April 23, 2017 | My Jottings
Yesterday afternoon I looked at the thermometer on the railing of my front deck, and it read 72 degrees. Unless you live north of Minneapolis, you might not realize how glorious this was. Lime green buds have formed on the trees, robins are hopping around in yards and on my next door neighbor’s roof, and the grass is greening everywhere.
This morning, it’s snowing.
Big flakes are drifting from the greyish sky, and in less than twelve hours my mindset has shifted from exploring mode to nesting mode. We Minnesotans know that any snow that falls in late April won’t be around for long, so we don’t despair, but we still take note. And write about the weather incessantly on our blogs and in our newspapers, and talk about it with cashiers and waiters we aren’t acquainted with.
Yesterday I was invited over for breakfast and devotions at my friends Steve and Diane’s house. I hadn’t spent time with them in a while, and it was a delight to share over three hours with them, catching up but only scratching the surface. I wish all our days could be as full yet as leisurely as what I experienced in their home. They are in the process of completely renovating a lovely old house, so there was sheetrock on the walls, exposed joists and much left to be done, yet it was the warmest, most welcoming haven. I remember Michael’s and my first home, and how we lived with remodeling for a long time, but still loved to have people over. If it didn’t bother us, we were hoping it wouldn’t bother anyone else.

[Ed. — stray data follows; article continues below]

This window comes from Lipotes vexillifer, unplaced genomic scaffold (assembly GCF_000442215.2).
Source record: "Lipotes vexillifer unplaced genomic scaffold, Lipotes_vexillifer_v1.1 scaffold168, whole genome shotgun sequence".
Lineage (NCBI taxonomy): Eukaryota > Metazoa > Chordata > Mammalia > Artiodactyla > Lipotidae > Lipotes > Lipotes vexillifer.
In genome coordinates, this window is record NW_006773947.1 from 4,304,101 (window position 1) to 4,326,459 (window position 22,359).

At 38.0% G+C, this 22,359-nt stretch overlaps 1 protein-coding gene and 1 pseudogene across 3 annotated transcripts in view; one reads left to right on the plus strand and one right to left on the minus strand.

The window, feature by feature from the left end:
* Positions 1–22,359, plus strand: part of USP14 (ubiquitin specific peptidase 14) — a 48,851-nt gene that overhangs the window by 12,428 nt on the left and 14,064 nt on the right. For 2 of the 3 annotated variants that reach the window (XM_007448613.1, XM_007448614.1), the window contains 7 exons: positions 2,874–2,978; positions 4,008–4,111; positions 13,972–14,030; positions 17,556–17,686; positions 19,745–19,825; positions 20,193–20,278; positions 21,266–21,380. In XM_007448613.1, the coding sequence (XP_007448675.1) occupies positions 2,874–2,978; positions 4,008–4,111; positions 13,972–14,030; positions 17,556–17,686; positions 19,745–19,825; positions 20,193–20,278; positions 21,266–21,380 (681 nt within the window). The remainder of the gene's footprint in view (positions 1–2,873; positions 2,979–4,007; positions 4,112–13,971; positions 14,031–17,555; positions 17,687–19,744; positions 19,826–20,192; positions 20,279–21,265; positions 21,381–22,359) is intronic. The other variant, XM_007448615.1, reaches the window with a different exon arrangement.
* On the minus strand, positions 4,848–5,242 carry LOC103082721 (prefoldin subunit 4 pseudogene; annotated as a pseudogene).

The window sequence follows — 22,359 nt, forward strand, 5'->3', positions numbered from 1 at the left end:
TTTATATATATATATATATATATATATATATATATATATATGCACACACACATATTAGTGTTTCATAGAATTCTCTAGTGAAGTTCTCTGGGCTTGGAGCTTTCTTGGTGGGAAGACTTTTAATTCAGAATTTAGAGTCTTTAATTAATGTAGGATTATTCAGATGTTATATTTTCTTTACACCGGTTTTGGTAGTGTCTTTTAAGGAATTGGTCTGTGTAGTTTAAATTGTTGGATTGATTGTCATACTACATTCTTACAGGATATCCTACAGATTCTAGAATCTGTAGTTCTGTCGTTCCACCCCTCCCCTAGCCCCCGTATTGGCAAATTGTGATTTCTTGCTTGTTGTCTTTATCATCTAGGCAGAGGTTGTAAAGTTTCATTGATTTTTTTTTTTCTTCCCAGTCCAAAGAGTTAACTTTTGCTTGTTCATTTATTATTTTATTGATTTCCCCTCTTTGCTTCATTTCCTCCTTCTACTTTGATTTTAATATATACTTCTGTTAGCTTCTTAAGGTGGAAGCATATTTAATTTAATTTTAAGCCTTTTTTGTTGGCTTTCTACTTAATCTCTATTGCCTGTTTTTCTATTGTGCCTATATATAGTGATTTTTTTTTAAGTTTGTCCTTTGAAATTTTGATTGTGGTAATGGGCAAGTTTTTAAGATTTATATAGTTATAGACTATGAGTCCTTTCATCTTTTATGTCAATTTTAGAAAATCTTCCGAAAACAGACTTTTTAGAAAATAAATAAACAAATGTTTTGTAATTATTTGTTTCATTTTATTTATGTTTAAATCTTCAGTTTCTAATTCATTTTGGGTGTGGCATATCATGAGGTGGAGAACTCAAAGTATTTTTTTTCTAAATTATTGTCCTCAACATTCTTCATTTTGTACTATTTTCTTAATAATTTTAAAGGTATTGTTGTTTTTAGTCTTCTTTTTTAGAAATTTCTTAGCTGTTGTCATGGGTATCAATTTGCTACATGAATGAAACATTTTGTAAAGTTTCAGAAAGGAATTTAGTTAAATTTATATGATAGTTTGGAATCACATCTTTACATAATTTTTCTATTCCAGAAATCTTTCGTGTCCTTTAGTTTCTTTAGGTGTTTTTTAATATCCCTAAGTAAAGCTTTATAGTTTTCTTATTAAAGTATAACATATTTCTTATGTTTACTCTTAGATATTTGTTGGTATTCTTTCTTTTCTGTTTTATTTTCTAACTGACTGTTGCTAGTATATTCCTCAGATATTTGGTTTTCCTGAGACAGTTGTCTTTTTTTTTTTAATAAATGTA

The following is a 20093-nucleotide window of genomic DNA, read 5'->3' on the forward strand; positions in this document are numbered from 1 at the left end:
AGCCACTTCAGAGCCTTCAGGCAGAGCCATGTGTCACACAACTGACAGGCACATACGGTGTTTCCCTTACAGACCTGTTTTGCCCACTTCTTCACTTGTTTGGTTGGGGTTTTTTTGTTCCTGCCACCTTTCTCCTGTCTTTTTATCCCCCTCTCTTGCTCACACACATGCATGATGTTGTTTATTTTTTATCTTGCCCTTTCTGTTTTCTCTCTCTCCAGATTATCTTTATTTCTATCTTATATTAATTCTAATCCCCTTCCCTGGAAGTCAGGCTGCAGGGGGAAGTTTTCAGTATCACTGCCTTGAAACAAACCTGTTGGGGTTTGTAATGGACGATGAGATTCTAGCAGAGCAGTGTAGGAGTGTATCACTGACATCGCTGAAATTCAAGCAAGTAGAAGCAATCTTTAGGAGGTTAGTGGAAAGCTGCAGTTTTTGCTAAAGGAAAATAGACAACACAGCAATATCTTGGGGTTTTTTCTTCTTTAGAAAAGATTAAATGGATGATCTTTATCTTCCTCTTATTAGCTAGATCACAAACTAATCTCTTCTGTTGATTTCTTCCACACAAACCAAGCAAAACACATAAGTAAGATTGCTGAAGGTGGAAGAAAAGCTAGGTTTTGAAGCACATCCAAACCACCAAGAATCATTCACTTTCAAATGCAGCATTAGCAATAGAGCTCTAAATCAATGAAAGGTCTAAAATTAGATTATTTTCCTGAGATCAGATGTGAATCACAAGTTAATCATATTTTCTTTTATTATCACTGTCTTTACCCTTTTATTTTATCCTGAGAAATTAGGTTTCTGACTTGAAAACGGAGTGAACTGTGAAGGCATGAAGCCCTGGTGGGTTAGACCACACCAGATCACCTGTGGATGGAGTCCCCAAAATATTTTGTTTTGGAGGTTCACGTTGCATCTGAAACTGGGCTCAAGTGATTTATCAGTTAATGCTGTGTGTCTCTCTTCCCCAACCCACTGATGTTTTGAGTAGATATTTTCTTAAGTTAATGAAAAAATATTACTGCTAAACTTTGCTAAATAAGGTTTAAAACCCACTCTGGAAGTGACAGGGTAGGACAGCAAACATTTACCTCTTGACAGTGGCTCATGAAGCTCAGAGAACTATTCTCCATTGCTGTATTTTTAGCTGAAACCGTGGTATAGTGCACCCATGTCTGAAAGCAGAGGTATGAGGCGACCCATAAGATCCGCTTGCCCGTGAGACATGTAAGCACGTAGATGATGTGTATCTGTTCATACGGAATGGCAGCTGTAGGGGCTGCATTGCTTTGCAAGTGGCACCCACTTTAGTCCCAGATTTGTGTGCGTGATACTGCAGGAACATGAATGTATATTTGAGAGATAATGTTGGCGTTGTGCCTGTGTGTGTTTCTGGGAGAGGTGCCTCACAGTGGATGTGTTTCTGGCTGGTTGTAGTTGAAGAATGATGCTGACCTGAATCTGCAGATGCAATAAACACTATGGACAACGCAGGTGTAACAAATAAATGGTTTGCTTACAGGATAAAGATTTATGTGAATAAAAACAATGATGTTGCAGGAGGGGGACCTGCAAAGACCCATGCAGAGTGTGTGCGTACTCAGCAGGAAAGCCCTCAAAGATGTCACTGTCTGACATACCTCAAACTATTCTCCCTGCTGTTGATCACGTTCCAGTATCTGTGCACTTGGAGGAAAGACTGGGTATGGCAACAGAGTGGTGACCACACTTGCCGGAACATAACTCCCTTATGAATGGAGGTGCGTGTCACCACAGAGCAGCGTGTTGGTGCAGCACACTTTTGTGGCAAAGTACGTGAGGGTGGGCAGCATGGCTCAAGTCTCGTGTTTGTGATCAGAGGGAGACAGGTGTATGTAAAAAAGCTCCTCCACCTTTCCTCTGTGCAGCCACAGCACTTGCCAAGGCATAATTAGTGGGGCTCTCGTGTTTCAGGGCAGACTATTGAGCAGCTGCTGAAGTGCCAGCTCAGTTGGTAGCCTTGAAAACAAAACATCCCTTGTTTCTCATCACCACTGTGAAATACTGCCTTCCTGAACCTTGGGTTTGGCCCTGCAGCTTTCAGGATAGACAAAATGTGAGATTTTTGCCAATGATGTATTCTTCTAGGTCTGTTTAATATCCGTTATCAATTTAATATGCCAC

We recited part of the Heidelberg Catechism, sang some scripture songs, read from the Old and New Testaments and the Psalms, and the day’s devotional from Spurgeon. We prayed together and had the most delicious late breakfast I’ve had in longer than I can remember.
Diane made homemade English muffins, which were cooked in a skillet, and breakfast sausage sauteed together with onion and peppers and tiny potatoes, with perfectly cooked over-easy eggs on top of all the savory goodness. We smeared strawberry jam over the hot English muffins, sipped coffee and orange juice, and sat around the table visiting and while the last hour passed in no time.
We talked of the bond that happens when you prepare food with someone and then sit down at the table to enjoy it together, a pleasure from the Lord we often rush through or forego entirely as we sit in front of the TV with plates on our laps. We talked about how possible it might be that being nourished by slow and purposeful food preparation in the company of those we love (and/or those we’ve newly invited) could feed us in a way that would help us to not fill up so mindlessly on food itself. A profound thought for me.
I want to keep opening my home and have set a loose goal of having a group of people over at least once a month for a nice meal. I learned from Steve and Diane (and Diane’s mom Mary Lou) yesterday that it might not be necessary to have every single thing done by the time people walk in the door. I would like to learn to be less precise, less scheduled, when it comes to hospitality. I will keep at it, and ask the Lord to guide me. After all, He is the Master of welcome, and would teach me much if I sat at His feet to listen.
This summer the women’s Bible study I host in my home will be doing “Wonder Struck” by Margaret Feinberg. I’m reading the trade book in preparation for the study itself, and it’s excellent. Our group hasn’t done a study by Margaret before, so it will seem quite different of course, after having done so many Beth Moore and Priscilla Shirer courses. I’m usually not one who loves change, but in this area I’m craving it.